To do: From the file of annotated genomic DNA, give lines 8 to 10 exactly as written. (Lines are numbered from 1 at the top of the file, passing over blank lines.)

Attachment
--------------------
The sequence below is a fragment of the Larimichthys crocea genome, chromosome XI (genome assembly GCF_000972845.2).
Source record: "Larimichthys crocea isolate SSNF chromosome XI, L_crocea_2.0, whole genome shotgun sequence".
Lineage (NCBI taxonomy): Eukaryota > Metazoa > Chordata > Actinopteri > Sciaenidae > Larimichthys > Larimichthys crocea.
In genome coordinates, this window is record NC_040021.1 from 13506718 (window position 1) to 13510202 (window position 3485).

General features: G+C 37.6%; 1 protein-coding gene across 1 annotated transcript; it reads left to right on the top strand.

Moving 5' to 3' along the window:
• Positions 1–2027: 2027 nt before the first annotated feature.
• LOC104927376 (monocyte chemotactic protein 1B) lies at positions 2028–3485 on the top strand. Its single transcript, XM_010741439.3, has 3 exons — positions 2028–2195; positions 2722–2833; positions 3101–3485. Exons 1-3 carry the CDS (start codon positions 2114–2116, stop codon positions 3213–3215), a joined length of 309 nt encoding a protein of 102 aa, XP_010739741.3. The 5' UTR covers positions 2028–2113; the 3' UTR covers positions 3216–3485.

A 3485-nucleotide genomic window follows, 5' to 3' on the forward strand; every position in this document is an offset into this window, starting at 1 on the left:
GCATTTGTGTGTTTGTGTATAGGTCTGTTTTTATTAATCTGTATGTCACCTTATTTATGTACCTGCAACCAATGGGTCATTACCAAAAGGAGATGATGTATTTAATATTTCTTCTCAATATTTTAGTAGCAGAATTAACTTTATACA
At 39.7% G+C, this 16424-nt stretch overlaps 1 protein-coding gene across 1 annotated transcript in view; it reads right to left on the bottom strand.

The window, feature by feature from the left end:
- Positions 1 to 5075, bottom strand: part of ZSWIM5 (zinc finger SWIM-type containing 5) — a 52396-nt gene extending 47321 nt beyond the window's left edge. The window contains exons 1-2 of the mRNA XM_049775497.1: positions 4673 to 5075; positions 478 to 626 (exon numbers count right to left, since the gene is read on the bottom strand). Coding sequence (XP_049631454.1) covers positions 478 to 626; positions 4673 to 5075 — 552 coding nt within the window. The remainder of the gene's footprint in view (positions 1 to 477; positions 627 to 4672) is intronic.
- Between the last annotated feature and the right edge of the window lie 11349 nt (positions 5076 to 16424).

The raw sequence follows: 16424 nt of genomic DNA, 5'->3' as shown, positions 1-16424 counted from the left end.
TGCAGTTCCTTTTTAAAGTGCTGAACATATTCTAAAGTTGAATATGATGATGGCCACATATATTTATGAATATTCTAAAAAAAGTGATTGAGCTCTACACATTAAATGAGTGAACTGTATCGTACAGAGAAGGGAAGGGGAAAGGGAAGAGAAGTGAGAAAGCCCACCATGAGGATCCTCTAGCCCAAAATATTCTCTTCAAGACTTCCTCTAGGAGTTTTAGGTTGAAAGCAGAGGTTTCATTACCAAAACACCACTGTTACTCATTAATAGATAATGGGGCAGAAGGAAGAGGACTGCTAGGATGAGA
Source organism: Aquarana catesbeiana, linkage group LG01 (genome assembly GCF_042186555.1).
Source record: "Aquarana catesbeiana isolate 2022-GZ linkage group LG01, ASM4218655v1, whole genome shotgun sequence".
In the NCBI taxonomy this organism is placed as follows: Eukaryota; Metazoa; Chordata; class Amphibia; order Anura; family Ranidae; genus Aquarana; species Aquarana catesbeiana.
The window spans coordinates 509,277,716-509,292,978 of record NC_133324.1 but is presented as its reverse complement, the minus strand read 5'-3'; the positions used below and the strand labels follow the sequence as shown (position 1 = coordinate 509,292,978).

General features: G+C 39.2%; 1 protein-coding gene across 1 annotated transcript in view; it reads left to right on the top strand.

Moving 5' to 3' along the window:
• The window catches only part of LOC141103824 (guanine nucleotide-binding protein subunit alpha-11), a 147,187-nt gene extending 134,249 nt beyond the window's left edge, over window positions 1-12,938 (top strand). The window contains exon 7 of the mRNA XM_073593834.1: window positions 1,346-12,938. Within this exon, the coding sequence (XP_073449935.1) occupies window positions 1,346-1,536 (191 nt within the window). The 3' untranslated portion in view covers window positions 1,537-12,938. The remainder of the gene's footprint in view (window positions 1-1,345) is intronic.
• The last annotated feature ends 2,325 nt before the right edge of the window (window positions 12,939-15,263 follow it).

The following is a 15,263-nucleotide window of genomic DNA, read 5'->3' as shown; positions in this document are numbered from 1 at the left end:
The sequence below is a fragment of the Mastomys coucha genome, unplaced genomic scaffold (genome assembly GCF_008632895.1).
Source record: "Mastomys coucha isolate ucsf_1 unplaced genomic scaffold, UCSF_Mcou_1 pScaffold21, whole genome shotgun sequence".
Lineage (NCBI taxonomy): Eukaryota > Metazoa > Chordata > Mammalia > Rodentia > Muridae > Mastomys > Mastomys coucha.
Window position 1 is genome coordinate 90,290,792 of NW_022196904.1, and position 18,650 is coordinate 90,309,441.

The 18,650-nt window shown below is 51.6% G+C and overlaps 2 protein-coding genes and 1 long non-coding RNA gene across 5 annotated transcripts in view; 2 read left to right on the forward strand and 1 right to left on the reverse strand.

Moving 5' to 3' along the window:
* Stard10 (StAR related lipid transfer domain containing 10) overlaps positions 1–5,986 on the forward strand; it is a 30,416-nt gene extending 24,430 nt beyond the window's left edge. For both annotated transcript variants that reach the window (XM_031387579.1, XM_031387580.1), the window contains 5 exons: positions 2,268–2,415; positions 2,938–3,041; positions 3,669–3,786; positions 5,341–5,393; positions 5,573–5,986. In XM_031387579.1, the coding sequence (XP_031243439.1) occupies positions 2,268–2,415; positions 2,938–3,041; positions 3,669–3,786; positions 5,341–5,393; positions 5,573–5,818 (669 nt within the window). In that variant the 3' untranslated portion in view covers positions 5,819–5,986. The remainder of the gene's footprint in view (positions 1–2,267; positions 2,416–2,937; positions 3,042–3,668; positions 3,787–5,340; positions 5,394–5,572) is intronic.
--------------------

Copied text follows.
• LOC104927376 (monocyte chemotactic protein 1B) lies at positions 2028–3485 on the top strand. Its single transcript, XM_010741439.3, has 3 exons — positions 2028–2195; positions 2722–2833; positions 3101–3485. Exons 1-3 carry the CDS (start codon positions 2114–2116, stop codon positions 3213–3215), a joined length of 309 nt encoding a protein of 102 aa, XP_010739741.3. The 5' UTR covers positions 2028–2113; the 3' UTR covers positions 3216–3485.

A 3485-nucleotide genomic window follows, 5' to 3' on the forward strand; every position in this document is an offset into this window, starting at 1 on the left:
GCATTTGTGTGTTTGTGTATAGGTCTGTTTTTATTAATCTGTATGTCACCTTATTTATGTACCTGCAACCAATGGGTCATTACCAAAAGGAGATGATGTATTTAATATTTCTTCTCAATATTTTAGTAGCAGAATTAACTTTATACA